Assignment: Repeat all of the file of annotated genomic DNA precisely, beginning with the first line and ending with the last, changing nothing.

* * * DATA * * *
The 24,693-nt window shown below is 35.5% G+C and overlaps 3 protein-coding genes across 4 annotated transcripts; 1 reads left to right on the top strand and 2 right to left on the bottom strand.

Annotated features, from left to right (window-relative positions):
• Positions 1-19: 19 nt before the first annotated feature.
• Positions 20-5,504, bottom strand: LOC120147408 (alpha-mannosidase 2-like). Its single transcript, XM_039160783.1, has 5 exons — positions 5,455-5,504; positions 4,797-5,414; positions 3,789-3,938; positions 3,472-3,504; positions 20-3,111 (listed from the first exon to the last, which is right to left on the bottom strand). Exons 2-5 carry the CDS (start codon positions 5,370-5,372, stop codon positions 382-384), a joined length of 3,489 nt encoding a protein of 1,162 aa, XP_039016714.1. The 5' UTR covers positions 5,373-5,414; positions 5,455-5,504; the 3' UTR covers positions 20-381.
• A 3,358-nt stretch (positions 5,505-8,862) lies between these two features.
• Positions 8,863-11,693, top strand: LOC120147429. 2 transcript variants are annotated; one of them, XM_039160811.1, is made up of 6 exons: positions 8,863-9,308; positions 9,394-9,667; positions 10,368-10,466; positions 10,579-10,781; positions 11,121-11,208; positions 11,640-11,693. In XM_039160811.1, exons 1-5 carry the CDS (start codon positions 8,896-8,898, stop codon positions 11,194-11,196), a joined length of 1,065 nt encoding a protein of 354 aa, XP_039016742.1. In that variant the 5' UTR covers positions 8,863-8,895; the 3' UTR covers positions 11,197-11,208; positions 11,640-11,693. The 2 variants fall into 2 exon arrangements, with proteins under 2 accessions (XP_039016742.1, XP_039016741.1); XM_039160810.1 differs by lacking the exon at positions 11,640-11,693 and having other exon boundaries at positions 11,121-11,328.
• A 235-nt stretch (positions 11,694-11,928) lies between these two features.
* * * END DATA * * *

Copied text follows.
The 24,693-nt window shown below is 35.5% G+C and overlaps 3 protein-coding genes across 4 annotated transcripts; 1 reads left to right on the top strand and 2 right to left on the bottom strand.

Annotated features, from left to right (window-relative positions):
• Positions 1-19: 19 nt before the first annotated feature.
• Positions 20-5,504, bottom strand: LOC120147408 (alpha-mannosidase 2-like). Its single transcript, XM_039160783.1, has 5 exons — positions 5,455-5,504; positions 4,797-5,414; positions 3,789-3,938; positions 3,472-3,504; positions 20-3,111 (listed from the first exon to the last, which is right to left on the bottom strand). Exons 2-5 carry the CDS (start codon positions 5,370-5,372, stop codon positions 382-384), a joined length of 3,489 nt encoding a protein of 1,162 aa, XP_039016714.1. The 5' UTR covers positions 5,373-5,414; positions 5,455-5,504; the 3' UTR covers positions 20-381.
• A 3,358-nt stretch (positions 5,505-8,862) lies between these two features.
• Positions 8,863-11,693, top strand: LOC120147429. 2 transcript variants are annotated; one of them, XM_039160811.1, is made up of 6 exons: positions 8,863-9,308; positions 9,394-9,667; positions 10,368-10,466; positions 10,579-10,781; positions 11,121-11,208; positions 11,640-11,693. In XM_039160811.1, exons 1-5 carry the CDS (start codon positions 8,896-8,898, stop codon positions 11,194-11,196), a joined length of 1,065 nt encoding a protein of 354 aa, XP_039016742.1. In that variant the 5' UTR covers positions 8,863-8,895; the 3' UTR covers positions 11,197-11,208; positions 11,640-11,693. The 2 variants fall into 2 exon arrangements, with proteins under 2 accessions (XP_039016742.1, XP_039016741.1); XM_039160810.1 differs by lacking the exon at positions 11,640-11,693 and having other exon boundaries at positions 11,121-11,328.
• A 235-nt stretch (positions 11,694-11,928) lies between these two features.